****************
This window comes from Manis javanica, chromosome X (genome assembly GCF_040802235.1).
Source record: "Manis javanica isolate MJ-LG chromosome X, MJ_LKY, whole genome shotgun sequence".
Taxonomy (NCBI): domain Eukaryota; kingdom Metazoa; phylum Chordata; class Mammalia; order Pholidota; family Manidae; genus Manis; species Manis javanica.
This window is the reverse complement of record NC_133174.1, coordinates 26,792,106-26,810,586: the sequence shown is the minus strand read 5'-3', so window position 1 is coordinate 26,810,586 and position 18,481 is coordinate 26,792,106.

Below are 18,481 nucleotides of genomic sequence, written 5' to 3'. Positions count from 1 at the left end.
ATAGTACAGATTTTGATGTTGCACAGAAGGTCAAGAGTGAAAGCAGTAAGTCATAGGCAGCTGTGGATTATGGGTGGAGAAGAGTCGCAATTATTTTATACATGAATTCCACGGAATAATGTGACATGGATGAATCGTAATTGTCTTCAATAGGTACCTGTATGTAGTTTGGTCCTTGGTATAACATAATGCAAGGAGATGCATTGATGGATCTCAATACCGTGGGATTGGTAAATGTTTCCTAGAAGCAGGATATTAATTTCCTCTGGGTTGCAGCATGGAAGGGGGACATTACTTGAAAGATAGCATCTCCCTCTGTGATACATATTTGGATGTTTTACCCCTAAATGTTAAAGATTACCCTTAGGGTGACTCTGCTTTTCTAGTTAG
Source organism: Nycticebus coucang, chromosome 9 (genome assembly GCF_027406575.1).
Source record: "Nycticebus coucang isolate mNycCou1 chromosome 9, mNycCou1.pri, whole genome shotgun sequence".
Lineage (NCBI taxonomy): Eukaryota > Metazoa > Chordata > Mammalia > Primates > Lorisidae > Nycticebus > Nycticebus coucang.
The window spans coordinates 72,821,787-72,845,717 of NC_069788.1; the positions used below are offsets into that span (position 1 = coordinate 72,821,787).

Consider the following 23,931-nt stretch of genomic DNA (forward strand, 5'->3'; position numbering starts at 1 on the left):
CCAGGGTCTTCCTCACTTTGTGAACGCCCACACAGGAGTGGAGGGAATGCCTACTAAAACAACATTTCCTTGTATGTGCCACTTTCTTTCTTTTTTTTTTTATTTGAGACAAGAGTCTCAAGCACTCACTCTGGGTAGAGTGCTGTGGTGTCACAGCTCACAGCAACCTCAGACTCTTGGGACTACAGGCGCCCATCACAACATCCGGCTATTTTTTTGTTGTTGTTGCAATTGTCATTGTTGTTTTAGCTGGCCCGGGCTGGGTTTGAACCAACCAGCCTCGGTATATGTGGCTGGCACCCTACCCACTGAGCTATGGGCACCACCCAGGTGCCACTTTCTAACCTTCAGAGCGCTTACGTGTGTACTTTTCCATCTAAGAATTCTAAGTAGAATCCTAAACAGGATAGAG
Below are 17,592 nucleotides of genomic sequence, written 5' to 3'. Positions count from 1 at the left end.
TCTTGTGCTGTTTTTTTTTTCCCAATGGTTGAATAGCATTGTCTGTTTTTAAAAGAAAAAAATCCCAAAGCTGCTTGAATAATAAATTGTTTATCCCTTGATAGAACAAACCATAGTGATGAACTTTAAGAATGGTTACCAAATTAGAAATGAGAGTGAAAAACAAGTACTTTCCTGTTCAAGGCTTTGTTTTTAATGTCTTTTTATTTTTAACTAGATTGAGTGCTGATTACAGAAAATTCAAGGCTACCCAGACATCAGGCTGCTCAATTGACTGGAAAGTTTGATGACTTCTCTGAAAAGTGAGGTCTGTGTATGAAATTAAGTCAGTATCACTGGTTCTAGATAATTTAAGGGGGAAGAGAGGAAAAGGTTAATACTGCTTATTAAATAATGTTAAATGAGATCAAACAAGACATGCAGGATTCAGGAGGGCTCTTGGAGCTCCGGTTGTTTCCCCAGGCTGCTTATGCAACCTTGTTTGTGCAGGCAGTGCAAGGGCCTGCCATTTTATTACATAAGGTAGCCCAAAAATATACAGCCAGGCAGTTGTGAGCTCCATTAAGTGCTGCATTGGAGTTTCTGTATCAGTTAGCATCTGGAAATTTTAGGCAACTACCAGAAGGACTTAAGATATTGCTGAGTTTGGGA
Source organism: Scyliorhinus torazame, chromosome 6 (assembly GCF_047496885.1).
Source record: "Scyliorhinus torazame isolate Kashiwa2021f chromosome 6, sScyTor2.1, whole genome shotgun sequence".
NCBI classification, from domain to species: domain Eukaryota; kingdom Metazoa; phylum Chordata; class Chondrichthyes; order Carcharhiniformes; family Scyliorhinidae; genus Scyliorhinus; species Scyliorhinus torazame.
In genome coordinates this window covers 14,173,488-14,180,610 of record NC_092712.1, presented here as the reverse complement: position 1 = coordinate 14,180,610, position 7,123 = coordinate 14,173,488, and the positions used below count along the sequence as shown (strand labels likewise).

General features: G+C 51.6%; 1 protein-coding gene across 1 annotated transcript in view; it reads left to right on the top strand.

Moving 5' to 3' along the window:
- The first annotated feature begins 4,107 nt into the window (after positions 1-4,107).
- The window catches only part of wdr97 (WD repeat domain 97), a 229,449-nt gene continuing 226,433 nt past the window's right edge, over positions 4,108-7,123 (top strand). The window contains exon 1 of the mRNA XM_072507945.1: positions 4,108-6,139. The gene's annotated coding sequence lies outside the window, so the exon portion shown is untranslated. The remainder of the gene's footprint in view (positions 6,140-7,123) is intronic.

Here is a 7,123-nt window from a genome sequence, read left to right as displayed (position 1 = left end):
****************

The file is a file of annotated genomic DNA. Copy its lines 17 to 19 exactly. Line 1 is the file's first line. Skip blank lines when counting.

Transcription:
NCBI classification, from domain to species: domain Eukaryota; kingdom Metazoa; phylum Chordata; class Chondrichthyes; order Carcharhiniformes; family Scyliorhinidae; genus Scyliorhinus; species Scyliorhinus torazame.
In genome coordinates this window covers 14,173,488-14,180,610 of record NC_092712.1, presented here as the reverse complement: position 1 = coordinate 14,180,610, position 7,123 = coordinate 14,173,488, and the positions used below count along the sequence as shown (strand labels likewise).

General features: G+C 51.6%; 1 protein-coding gene across 1 annotated transcript in view; it reads left to right on the top strand.